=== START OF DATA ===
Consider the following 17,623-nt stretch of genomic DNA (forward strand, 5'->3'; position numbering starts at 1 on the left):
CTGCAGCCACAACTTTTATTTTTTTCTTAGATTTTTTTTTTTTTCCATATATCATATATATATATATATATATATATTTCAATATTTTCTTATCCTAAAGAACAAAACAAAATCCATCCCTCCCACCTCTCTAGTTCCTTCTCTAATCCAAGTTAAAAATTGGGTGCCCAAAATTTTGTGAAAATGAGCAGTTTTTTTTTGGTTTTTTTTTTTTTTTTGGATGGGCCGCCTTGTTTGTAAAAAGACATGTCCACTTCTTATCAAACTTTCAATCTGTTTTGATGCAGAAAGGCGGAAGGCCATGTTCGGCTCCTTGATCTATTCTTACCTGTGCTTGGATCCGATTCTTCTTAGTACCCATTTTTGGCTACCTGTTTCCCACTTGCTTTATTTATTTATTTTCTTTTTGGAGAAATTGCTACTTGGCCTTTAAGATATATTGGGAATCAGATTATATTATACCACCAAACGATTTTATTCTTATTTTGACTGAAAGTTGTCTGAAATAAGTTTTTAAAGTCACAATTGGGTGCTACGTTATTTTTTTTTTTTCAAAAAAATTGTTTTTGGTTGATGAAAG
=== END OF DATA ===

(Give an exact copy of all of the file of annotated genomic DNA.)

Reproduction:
Consider the following 17,623-nt stretch of genomic DNA (forward strand, 5'->3'; position numbering starts at 1 on the left):
CTGCAGCCACAACTTTTATTTTTTTCTTAGATTTTTTTTTTTTTCCATATATCATATATATATATATATATATATATTTCAATATTTTCTTATCCTAAAGAACAAAACAAAATCCATCCCTCCCACCTCTCTAGTTCCTTCTCTAATCCAAGTTAAAAATTGGGTGCCCAAAATTTTGTGAAAATGAGCAGTTTTTTTTTGGTTTTTTTTTTTTTTTTGGATGGGCCGCCTTGTTTGTAAAAAGACATGTCCACTTCTTATCAAACTTTCAATCTGTTTTGATGCAGAAAGGCGGAAGGCCATGTTCGGCTCCTTGATCTATTCTTACCTGTGCTTGGATCCGATTCTTCTTAGTACCCATTTTTGGCTACCTGTTTCCCACTTGCTTTATTTATTTATTTTCTTTTTGGAGAAATTGCTACTTGGCCTTTAAGATATATTGGGAATCAGATTATATTATACCACCAAACGATTTTATTCTTATTTTGACTGAAAGTTGTCTGAAATAAGTTTTTAAAGTCACAATTGGGTGCTACGTTATTTTTTTTTTTTCAAAAAAATTGTTTTTGGTTGATGAAAG